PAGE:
Last month, the football coach at Rutgers University got into trouble following allegations that he tried to pressure a part-time faculty member into raising a player's grade. Which raises the question: Rutgers has a football team?
Apprenticeships and trade opportunities should not be an idea of times past: they are essential to the economic recovery of communities across this country. Instead of reinventing the wheel, it would be of merit to reinvigorate our education in the trades as a path to employment.
In preparation for your new arrival it is likely you will take classes, read books and get advice from friends and family on how to take care of your new baby. What you can easily forget in all the excitement is that you take care of yourself too!
Life in the progressive movement can be arduous, which is why the Center for Community Change (CCC) takes one night of the year to lift up and celebrate some of the people and organizations that are leading the struggle toward justice in this country.
Wages are rising, finally, and prices are not--a rare confluence in recent decades. American workers need this to continue as long as possible. So do their bosses, in fact, because workers are the consumers that drive economic growth and thus corporate profits.
By justifying the call on theological grounds and drawing on a parable of Omar Ibn al-Khattab, one of the 7th century's first four successors of the Prophet Mohammed, widely viewed by even the most conservative or militant Muslims as the righteous caliphs, Sheikh Ali Al Qaradaghi made it more difficult for Qatar and other Gulf states to justify evading radical labor reforms.
Many countries view "standard employment" as a permanent full-time job that pays a collectively agreed wage and is covered by social security. It is associated with disutility of labor incurred to secure a living.
The idea of "Labor Day" was birthed as a way for the nation to acknowledge the need for safer working conditions and respect and dignity for all workers. As Labor Day celebrations grew across the nation, calls for a national holiday succeeded shortly after the Pullman strike of 1894.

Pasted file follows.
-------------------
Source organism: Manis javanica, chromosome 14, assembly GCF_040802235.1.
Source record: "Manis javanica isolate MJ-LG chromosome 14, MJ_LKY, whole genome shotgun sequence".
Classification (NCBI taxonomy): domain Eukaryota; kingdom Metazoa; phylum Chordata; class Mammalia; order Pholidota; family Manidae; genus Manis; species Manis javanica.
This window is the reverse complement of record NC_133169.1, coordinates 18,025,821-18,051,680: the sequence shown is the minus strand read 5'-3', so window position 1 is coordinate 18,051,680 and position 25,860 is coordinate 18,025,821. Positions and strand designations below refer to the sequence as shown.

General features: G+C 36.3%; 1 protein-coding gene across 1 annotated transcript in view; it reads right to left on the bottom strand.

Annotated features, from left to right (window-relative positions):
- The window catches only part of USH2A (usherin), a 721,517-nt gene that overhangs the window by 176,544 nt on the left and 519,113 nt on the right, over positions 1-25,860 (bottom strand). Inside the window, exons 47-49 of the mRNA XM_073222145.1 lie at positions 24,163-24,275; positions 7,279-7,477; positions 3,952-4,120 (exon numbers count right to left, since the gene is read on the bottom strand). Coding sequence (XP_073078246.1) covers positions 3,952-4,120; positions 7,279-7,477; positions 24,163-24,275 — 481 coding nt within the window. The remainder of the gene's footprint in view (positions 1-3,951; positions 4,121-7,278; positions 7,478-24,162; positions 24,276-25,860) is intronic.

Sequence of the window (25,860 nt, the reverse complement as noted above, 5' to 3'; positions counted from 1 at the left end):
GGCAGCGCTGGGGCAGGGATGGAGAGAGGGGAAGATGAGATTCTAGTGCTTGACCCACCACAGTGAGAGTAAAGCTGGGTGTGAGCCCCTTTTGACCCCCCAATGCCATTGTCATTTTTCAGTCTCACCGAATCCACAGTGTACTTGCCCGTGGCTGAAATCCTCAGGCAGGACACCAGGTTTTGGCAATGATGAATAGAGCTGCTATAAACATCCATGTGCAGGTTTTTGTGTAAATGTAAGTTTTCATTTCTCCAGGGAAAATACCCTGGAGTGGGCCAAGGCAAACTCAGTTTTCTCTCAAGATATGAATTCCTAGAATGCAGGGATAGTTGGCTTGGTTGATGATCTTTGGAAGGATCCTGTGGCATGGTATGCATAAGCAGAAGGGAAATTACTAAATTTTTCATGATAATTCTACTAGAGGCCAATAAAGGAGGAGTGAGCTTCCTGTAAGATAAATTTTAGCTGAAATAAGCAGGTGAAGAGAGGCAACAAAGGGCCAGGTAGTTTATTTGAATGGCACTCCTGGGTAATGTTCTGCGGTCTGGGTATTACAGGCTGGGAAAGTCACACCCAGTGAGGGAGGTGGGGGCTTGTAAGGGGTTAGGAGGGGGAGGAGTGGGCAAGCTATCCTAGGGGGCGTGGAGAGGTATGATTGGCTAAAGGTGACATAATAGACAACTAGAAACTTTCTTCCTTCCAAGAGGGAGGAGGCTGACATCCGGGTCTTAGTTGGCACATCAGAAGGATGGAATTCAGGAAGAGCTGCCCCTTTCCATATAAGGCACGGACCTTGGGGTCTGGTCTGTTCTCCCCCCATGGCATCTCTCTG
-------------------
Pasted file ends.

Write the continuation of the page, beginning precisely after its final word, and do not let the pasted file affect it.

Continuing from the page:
There are plenty of things wrong with the labor movement. It can be overly bureaucratic. There are corrupt officials in many unions. But there should be no doubt that the country is much better off as a result of the labor movement and prospects for progressive change would be brighter if it were stronger.
"A woman's rights affect everyone's rights. This is happening in sectors where people think it's not -- like manufacturing, where women might get only $11-12 an hour. Collaboration is important, and women need to come together. We also need men supporting this."
Still, irksome workplace norms and beliefs remain, creating unnecessary stress and high hurdles for mothers. Scholars have been describing and studying different parts of this problem for years. Taken together, their research points to an anti-wish list for mothers.
In a country where wages have been held down by powerful corporations for decades, and where 42 percent of working people are now paid less than $15 an hour, a growing desire to raise wages is inevitable.
The Republican appropriations bills are stacked with ideological provisions known as "riders" that are unrelated to spending levels and weaken basic protections for workers, the backbone of our economy.
Be honest: Labor Day only means one thing right now. And no matter how old you are, you still feel it deep in your gut: School is about to start and then your life is over.
Instead of picnicking, Steelworkers in six states will spend this Labor Day picketing the gates of a dozen Allegheny Technologies Inc. (ATI) specialty mills. These 2,200 Steelworkers are not on strike. They never even took a strike vote to threaten a walkout. ATI locked them out of their jobs.
The stand-out national problem we have today is that in recent decades, profit sharing examples in industry have declined and fallen out of media attention. Profit sharing was commonplace in the first half of the 20th century, but several decades of strong post-World War II growth persuaded many American managers that regular wage and benefit increases could effectively share the wealth with the workforces.